Bisexuality gets so little coverage on both the mainstream and LGBT press – believe me, we’re always on the look-out for articles and news relating to our bisexual brothers and sisters. So it’s great to see this meeting taking place.

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USA: Majority of Bisexuals Stay in the Closet, New Poll Says

Friday, August 9th, 2013

titleA Pew Research Center poll revealed a surprising fact about Bisexual Americans – only 12% are out to friends and family. Edge Boston reports:

While 77 percent of gays and 71 percent lesbians said they are out with most of the important people in their lives, only 28 percent of bisexuals said the same. A mere 12 percent of bisexual men said they are out with friends and family. The poll highlights a gap that speaks not only to different coming out experiences, but also to a community in which bisexuals don’t feel as accepted as the acronym might suggest. So in a time of monumental strides toward equality, why do the majority of bisexuals – the largest segment of the LGBT community – stay in the closet?

I’ve never understood the stigma that’s been attached to being bisexual. While I consider myself 100% gay and may not therefore fully understand it, I could say the same for my straight friends and family, and yet I expect them to support me. So why should we treat our bisexual friends and family any differently?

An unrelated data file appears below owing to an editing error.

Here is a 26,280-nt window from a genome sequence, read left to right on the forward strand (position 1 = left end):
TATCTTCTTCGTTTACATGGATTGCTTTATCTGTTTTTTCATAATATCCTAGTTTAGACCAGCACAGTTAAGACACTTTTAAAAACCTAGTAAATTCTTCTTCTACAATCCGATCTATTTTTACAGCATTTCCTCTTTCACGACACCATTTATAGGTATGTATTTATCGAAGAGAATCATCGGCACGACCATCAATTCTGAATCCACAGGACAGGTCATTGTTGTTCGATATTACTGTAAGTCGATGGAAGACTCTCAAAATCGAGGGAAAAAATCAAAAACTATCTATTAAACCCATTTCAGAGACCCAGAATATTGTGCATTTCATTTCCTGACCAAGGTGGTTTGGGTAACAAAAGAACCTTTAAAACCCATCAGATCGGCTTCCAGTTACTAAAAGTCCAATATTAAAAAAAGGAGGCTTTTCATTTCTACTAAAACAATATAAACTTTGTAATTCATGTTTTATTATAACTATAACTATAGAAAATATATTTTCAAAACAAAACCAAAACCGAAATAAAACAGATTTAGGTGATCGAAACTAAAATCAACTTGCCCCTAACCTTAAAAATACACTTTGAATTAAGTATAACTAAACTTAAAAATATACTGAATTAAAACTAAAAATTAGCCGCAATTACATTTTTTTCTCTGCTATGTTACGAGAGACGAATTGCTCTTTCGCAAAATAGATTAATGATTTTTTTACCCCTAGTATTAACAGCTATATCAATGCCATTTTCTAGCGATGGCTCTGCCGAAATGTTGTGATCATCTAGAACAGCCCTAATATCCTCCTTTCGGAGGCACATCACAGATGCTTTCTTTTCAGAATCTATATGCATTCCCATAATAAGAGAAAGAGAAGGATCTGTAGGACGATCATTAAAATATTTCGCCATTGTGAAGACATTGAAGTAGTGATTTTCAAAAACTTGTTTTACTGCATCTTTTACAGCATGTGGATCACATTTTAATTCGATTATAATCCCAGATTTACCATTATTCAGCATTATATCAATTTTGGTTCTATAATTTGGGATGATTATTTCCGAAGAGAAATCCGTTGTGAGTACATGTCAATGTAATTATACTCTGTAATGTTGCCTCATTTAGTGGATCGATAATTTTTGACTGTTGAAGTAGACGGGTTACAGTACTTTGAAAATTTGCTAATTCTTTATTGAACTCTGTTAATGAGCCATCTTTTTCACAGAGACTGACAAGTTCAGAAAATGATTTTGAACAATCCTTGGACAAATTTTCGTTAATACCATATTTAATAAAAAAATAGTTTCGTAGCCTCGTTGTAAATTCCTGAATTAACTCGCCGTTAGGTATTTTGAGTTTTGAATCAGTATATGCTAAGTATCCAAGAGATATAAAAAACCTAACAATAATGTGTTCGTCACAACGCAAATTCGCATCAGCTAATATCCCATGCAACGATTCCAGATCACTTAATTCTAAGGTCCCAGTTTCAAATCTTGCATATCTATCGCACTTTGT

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Should Bisexuals Forego Marriage Until Everyone Can Marry?

Thursday, December 20th, 2012

Should Bisexuals Forego Marriage Until Everyone Can Marry?This is the first in an ongoing conversation between two bisexual activists. A.J. Walkley and Lauren Michelle Kinsey are both monogamous, bisexual, cisgender females who are in long-term relationships. A.J. is in a relationship with a cisgender male, and Lauren is in a relationship with a cisgender female. Both A.J. and Lauren are committed to remaining visible as bisexuals in spite of society’s tendency to want to label A.J. as heterosexual and Lauren as a lesbian. Together they came up with the idea for “Bi the Bi: Two Bi Writers on Big Bi Issues” as a way to help eliminate stereotypes and bias against people in the bisexual community.

Question: Should bisexual people in the United States who are in opposite-sex relationships forego marriage until all people have the right to marry the person they love?

A.J.: I have thought long and hard about this question as the relationship I am currently in has gotten more serious and long-term. I am in an opposite-sex relationship with a cisgender male going on four years now. Marriage is a subject that is never far from our minds, nor my mother’s, for that matter. For many it seems like the next logical step for us to take. I live in Arizona, and I keep thinking about what that would mean if, instead of my boyfriend, I was in a same-sex relationship. If marriage was something we both wanted, it wouldn’t matter: We couldn’t get married, period. I am a staunch supporter of marriage equality for all, and no matter who I am with at a given point, a large part of me feels like I should not enter into the institution of marriage until everyone is allowed. I don’t intend to speak for all bisexual people, but for me personally, I think I would feel a little guilty if I were to get married right now.

See the Full Story at The Huffington Post